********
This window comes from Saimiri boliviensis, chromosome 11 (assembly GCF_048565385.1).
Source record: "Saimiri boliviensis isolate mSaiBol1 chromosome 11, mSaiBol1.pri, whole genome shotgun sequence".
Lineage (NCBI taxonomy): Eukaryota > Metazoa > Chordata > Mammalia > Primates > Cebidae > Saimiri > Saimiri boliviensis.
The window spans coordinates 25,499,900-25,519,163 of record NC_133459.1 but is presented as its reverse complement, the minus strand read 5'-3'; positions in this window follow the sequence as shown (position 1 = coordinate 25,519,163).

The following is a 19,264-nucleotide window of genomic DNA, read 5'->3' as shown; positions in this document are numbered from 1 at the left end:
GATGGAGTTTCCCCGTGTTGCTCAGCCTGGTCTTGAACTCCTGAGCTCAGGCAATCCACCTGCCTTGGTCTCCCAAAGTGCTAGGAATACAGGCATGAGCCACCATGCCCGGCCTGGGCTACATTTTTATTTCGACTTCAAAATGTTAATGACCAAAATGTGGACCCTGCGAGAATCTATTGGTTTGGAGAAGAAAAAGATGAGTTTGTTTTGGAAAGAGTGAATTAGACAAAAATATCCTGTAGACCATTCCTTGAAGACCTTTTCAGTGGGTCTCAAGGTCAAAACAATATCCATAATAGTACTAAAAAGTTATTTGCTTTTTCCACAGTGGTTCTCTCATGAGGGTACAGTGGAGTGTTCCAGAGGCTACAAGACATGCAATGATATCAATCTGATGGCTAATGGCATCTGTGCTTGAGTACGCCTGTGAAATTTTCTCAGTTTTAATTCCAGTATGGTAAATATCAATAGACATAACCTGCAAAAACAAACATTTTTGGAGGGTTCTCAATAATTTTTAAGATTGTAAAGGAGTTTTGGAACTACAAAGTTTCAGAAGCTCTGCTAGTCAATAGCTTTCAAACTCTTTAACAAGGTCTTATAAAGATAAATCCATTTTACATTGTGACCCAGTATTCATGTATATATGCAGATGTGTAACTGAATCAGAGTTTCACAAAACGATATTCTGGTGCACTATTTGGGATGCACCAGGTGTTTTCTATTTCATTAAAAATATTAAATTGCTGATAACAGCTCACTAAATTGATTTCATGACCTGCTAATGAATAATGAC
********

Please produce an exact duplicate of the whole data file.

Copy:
This window comes from Saimiri boliviensis, chromosome 11 (assembly GCF_048565385.1).
Source record: "Saimiri boliviensis isolate mSaiBol1 chromosome 11, mSaiBol1.pri, whole genome shotgun sequence".
Lineage (NCBI taxonomy): Eukaryota > Metazoa > Chordata > Mammalia > Primates > Cebidae > Saimiri > Saimiri boliviensis.
The window spans coordinates 25,499,900-25,519,163 of record NC_133459.1 but is presented as its reverse complement, the minus strand read 5'-3'; positions in this window follow the sequence as shown (position 1 = coordinate 25,519,163).

The following is a 19,264-nucleotide window of genomic DNA, read 5'->3' as shown; positions in this document are numbered from 1 at the left end:
GATGGAGTTTCCCCGTGTTGCTCAGCCTGGTCTTGAACTCCTGAGCTCAGGCAATCCACCTGCCTTGGTCTCCCAAAGTGCTAGGAATACAGGCATGAGCCACCATGCCCGGCCTGGGCTACATTTTTATTTCGACTTCAAAATGTTAATGACCAAAATGTGGACCCTGCGAGAATCTATTGGTTTGGAGAAGAAAAAGATGAGTTTGTTTTGGAAAGAGTGAATTAGACAAAAATATCCTGTAGACCATTCCTTGAAGACCTTTTCAGTGGGTCTCAAGGTCAAAACAATATCCATAATAGTACTAAAAAGTTATTTGCTTTTTCCACAGTGGTTCTCTCATGAGGGTACAGTGGAGTGTTCCAGAGGCTACAAGACATGCAATGATATCAATCTGATGGCTAATGGCATCTGTGCTTGAGTACGCCTGTGAAATTTTCTCAGTTTTAATTCCAGTATGGTAAATATCAATAGACATAACCTGCAAAAACAAACATTTTTGGAGGGTTCTCAATAATTTTTAAGATTGTAAAGGAGTTTTGGAACTACAAAGTTTCAGAAGCTCTGCTAGTCAATAGCTTTCAAACTCTTTAACAAGGTCTTATAAAGATAAATCCATTTTACATTGTGACCCAGTATTCATGTATATATGCAGATGTGTAACTGAATCAGAGTTTCACAAAACGATATTCTGGTGCACTATTTGGGATGCACCAGGTGTTTTCTATTTCATTAAAAATATTAAATTGCTGATAACAGCTCACTAAATTGATTTCATGACCTGCTAATGAATAATGAC